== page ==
Mathematical Oncology

The importance of homeostasis

Written by David Basanta - December 11, 2023

A while ago we posted this preprint on bioRxiv describing an agent-based model of multiple myeloma. I think it is a nice paper and you should go and read it. In it we describe an agent-based model and show results derived from running many simulations. The following movie shows two typical simulations, one without myeloma cells that shows a variety of normal stromal cells in the bone ecosystem. There is quite a lot going on and this is, again, with no cancer. On the right in the same simulation this time with myeloma cancer cells:

What you see on the right is what bone biologists working on cancer call the vicious cycle. Also, about 10 years ago, we published a paper that was also an agent-based model, also of the bone ecosystem, but in this case studying bone metastatic prostate cancer. Here is a sample simulation with no prostate cancer cells:

What they do have in common is that we calibrated both models so that the bone can remain in dynamic homeostasis for large periods of time. This process is not easy but it's somewhat helped by the fact that normal cells behave in a more consistent manner than cancer cells (which not only varies significantly from patient to patient but also within one patient due to intra tumor heterogeneity). One drawback is that, unfortunately even though both models were developed from scratch by two different people using two different sets of data, two different development frameworks, for two different research questions, the outputs resemble each other closely enough that, superficially, they might look like the same model. In fact, the latter one was even more carefully calibrated and can maintain bone homeostasis for several bone remodeling cycles even if we allow various bone modeling units operating simultaneously in the same section of the bone. The superficial similarities have made some reviewers think that we were effectively using the same model again, diminishing the novelty of the research.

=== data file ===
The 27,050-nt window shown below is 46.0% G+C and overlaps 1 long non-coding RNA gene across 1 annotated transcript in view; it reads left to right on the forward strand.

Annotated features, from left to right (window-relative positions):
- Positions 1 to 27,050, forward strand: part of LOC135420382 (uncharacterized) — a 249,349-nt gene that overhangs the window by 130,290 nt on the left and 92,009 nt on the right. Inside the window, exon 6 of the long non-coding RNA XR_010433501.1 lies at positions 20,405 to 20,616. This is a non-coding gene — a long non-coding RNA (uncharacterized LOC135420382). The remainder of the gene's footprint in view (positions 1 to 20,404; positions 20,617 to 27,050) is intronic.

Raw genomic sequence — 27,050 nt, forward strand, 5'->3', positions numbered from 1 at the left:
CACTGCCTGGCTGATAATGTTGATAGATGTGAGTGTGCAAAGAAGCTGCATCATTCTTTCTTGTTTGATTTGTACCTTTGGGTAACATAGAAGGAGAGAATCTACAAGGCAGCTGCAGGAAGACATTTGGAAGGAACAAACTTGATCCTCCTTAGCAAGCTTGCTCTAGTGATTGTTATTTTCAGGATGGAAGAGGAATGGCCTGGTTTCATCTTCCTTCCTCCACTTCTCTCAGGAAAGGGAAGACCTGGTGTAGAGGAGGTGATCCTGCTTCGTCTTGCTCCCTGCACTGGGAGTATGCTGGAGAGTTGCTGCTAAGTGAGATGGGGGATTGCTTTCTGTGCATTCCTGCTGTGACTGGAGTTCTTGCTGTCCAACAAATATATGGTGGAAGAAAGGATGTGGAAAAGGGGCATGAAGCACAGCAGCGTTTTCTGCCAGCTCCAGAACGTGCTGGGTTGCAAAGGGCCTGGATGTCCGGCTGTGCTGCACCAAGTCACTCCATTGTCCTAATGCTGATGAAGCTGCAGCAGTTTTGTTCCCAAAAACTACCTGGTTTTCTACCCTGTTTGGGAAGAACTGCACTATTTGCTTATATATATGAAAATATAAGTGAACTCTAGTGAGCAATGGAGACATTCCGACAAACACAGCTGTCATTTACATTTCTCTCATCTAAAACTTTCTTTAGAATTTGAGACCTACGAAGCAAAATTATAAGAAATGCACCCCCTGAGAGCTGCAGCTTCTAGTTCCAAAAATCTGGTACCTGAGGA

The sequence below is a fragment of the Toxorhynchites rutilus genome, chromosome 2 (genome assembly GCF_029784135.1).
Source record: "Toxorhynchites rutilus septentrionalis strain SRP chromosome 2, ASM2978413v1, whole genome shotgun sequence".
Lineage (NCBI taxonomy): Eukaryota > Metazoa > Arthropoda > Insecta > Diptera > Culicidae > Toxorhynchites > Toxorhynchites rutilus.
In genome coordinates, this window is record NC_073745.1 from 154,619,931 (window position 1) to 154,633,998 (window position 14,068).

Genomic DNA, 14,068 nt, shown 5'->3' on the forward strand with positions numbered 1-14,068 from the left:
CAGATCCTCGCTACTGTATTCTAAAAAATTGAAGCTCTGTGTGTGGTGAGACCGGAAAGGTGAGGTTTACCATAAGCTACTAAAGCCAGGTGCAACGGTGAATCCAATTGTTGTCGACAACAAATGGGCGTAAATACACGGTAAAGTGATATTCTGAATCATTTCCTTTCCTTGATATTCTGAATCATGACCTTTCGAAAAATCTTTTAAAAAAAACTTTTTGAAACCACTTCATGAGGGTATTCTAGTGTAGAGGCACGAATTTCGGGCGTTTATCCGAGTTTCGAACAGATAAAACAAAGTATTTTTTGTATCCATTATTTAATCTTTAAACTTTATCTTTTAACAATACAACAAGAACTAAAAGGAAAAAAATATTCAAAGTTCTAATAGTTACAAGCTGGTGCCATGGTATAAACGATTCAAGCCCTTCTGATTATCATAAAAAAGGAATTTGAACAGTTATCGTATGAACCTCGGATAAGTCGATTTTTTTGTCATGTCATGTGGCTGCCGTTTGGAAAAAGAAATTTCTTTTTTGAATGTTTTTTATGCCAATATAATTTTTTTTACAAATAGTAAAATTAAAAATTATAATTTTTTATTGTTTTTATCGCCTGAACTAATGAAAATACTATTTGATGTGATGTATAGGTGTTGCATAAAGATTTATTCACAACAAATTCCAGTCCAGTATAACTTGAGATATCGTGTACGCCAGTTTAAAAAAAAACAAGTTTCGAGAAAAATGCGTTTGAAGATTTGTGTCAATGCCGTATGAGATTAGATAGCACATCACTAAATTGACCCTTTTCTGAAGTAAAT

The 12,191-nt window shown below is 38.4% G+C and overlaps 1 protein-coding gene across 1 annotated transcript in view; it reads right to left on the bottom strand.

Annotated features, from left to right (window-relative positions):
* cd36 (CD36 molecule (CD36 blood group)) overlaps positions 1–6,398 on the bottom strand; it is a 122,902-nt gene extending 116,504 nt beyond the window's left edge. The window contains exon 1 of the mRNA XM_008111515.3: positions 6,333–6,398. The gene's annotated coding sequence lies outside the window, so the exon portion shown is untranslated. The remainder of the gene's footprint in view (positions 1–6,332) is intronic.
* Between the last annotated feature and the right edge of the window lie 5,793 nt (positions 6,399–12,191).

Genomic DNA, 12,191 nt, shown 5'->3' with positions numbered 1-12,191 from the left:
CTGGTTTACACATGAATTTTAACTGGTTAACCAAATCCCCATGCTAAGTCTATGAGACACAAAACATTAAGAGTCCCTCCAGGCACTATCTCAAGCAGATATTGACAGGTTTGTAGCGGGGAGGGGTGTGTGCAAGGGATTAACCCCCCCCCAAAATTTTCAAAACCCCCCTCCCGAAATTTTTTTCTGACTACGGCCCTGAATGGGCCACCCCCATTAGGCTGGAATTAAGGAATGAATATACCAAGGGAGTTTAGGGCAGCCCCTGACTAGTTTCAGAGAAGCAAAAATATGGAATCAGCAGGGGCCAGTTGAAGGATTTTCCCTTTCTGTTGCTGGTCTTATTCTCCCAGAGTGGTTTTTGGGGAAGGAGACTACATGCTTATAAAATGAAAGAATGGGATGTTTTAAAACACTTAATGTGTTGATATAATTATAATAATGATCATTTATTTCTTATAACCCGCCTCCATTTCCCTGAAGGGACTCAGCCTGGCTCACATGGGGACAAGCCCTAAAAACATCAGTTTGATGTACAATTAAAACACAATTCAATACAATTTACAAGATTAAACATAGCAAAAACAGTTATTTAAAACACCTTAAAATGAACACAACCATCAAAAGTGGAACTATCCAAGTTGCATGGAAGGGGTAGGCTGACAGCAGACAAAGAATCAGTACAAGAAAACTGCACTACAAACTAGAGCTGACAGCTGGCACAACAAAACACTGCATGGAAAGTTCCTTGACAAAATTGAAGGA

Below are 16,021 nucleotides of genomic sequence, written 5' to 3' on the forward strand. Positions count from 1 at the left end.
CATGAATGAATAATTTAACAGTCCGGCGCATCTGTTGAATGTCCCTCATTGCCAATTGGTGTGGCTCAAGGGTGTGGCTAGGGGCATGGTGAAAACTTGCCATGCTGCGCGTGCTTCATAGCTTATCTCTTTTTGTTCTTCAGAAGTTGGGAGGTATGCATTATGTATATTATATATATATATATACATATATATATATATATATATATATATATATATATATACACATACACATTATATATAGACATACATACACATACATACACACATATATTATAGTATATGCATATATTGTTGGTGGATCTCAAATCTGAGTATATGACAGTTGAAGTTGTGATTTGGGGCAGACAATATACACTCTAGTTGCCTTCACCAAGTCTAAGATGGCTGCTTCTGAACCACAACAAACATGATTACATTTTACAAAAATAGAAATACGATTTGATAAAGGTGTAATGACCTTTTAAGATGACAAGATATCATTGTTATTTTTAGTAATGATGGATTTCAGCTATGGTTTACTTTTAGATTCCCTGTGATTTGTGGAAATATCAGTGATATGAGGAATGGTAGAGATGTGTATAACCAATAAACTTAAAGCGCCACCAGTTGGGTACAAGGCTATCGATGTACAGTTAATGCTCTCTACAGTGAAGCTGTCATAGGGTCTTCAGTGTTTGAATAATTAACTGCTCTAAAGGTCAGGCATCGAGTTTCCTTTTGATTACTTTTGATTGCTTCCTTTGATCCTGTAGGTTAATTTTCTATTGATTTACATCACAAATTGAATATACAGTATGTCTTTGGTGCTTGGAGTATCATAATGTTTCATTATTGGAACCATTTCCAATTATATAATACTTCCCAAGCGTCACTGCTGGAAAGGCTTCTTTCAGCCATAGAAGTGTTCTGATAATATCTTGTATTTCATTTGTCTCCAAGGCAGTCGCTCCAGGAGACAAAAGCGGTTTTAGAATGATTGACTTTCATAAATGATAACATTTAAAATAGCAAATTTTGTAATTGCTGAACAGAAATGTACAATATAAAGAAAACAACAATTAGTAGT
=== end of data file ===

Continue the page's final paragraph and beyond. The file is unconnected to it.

So why would we spend time on this anyway? Well, cancers do not grow in a vacuum and, whether you are interested in evolutionary dynamics of cancer or not, we often cannot assume that tumor cells interact (compete/cooperate/etc) only with other cancer cells. In fact, cancer cells can be seen as an invasive species in an existing ecosystem and whether the tumor will be successful in establishing itself and what tumor cell phenotypes will emerge victorious will depend on whether the tumor contains cells that can take advantage of this ecosystem and co-opt normal cells and their interactions for their own benefit. In fact, recent work by Chris Tape at UCL add further evidence of the importance of the interactions between normal and tumor cells:

So if your model is about the tumor microenvironment or cancer evolution I think it makes sense to ensure that it can show normal cells doing normal things and interacting with each other before we add tumor cells to the mix.

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